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Formaldehyde (FAH) is a colorless, flammable gas with a strong, pungent odor. It is widely used in hospitals, in disinfectants, in carpet and furniture glues, and in a large number of other products. FAH is used in liquid form as a water and methanol solution called Formalin, which has a clear to milky appearance, and in solid form as a white powder called Para-formaldehyde. Formaldehyde gas may be given off by either liquid Formalin or Paraformaldehyde powder.

Formaldehyde's odor may be detected by some people. Many others, however, may not be able to smell it at all. Therefore, the sense of smell can not be relied upon to warn workers. Rather, irritation of the eyes, nose and bronchial tubes and watering eyes may indicate exposure to FAH or formaldehyde-containing substances more often than the sense of smell.


Formaldehyde products have a wide variety of uses in hospitals including:

  • tissue preservatives and in embalming fluids in autopsy rooms and the pathology department;
  • in kidney dialysis units and central supply as a sterilizing agent;
  • in operating rooms as a disinfectant.

Many detergents, disinfectants and cleaning agents used by custodians may contain FAH. It is very important for custodial and housekeeping workers to become familiar with the products they use, how to work with those products safely and when safer substitutes may be available. Read the label. Ask questions. And be careful when handling any product containing formaldehyde.

Formaldehyde is also used in carpet and furniture glues and can contaminate office air, especially where there is already a building ventilation problem. (See the AFSCME Fact Sheet on Indoor Air Pollution.)

Formaldehyde is also a byproduct of engine exhaust, photochemical smog, and incinerator and cigarette smoke.

Acute (Short-term, Immediate) Effects

  • Low Exposure Levels (0.1-5 parts per million): Burning, tearing of eyes; skin irritation.
  • Moderate Exposure Levels (10-20 ppm): Burning of eyes, nose and trachea; severe coughing; severe difficulty in breathing; and intense tearing of the eyes.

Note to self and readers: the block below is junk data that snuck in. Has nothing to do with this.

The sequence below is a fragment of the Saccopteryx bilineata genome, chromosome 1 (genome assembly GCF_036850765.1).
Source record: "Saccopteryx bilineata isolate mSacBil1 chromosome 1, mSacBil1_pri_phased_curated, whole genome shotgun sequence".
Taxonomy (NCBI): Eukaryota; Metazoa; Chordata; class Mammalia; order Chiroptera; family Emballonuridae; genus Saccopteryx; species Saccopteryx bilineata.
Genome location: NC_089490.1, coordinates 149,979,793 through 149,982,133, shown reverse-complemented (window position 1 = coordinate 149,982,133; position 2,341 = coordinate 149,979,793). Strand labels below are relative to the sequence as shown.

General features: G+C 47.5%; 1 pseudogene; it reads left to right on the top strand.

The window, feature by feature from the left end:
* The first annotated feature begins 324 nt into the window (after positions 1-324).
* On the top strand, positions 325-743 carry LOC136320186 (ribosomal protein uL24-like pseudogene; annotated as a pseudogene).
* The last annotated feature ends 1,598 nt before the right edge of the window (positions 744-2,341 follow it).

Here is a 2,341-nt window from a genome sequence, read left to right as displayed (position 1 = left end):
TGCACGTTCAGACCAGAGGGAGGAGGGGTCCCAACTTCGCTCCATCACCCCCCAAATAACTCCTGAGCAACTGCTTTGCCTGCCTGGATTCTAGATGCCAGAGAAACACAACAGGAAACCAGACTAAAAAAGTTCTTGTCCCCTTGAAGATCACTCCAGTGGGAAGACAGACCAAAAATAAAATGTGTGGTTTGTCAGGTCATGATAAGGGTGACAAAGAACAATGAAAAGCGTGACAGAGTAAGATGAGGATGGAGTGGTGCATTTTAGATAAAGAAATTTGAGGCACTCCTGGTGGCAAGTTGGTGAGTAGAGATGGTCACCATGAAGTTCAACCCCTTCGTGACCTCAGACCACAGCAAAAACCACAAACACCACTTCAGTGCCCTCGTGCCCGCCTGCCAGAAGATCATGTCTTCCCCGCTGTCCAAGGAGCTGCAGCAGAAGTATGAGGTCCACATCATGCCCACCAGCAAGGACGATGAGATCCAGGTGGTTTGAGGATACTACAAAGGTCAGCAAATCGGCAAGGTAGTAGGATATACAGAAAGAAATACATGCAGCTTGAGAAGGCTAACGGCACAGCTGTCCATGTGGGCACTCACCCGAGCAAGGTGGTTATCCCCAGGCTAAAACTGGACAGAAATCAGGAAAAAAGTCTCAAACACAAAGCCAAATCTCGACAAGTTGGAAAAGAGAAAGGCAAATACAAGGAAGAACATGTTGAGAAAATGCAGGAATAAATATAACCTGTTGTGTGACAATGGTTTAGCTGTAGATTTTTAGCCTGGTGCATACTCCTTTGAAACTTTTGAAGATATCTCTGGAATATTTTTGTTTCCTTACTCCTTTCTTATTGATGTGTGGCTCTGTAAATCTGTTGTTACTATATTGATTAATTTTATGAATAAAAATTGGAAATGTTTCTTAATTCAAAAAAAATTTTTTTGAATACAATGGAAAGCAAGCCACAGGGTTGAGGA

• High Exposure Levels (50-100 ppm): Tightening in the chest; irregular heartbeat; severe headache; pulmonary edema (fluid in the lungs); inflammation of the lungs; possibly even death.

Chronic (Long-term, Delayed) Effects

  • "Sensitization": Some workers may be especially sensitive to formaldehyde and may develop an "allergic" reaction to very low-level exposures. This is called "sensitization" and can occur suddenly, even after an employee has worked with FAH for years with no reaction.

    Sensitization to formaldehyde may occur in other environments outside the hospital setting. Many office products such as glues used in office furniture and rugs, carbonless copy paper, and the inks used by some copy machines contain formaldehyde. Where ventilation is poor, exposure to formaldehyde in offices can lead to "Tight Building Syndrome," or "Indoor Air Pollution," where workers develop allergies and flu-like symptoms. (See the AFSCME Fact Sheet on Indoor Air Pollution.)

    Where facilities have in-house print shops to publish newsletters, menus, and other materials, employees must also expect to find products which contain formaldehyde and may present a health risk.

  • Eczema: Workers exposed to formaldehyde solutions or resins can develop eczema (flaking and itching skin), which may involve the eyelids, neck, hands, arms, armpits and scrotum. The condition may also be caused by contact with clothing contaminated with formaldehyde.
  • Dermatitis: Contact with formaldehyde or contaminated clothing can also cause a severe form of skin disease called "dermatitis." Dermatitis may range from simple reddening of the skin to severe cracking and blistering. Prolonged exposure may cause the fingernails to turn soft and brown-colored.